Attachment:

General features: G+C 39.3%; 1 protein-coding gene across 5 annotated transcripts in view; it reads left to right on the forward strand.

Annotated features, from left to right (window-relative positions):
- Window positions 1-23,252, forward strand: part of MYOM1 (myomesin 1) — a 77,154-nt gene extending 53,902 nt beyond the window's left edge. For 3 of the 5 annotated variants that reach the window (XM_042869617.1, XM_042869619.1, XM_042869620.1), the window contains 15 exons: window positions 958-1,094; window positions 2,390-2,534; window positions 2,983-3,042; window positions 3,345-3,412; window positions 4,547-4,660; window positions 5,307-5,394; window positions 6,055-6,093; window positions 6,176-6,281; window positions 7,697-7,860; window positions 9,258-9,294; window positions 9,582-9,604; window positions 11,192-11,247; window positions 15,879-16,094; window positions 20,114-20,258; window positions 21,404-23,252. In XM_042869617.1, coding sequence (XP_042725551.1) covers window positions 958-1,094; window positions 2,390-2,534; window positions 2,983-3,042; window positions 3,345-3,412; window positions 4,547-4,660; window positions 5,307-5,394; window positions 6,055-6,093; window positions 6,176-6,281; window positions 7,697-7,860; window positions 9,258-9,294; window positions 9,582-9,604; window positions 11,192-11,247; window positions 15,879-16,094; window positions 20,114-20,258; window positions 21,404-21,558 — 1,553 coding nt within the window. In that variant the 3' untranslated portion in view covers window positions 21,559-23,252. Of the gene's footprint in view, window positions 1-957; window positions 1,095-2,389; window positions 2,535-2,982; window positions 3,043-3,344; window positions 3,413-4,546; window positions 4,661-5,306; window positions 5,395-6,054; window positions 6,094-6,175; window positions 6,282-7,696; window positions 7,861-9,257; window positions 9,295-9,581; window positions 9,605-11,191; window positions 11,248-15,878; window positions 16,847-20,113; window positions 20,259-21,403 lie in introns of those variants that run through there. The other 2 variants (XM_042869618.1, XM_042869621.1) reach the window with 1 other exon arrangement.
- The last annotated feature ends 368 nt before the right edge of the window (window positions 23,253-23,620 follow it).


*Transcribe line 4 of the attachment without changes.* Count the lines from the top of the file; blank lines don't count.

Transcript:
- The last annotated feature ends 368 nt before the right edge of the window (window positions 23,253-23,620 follow it).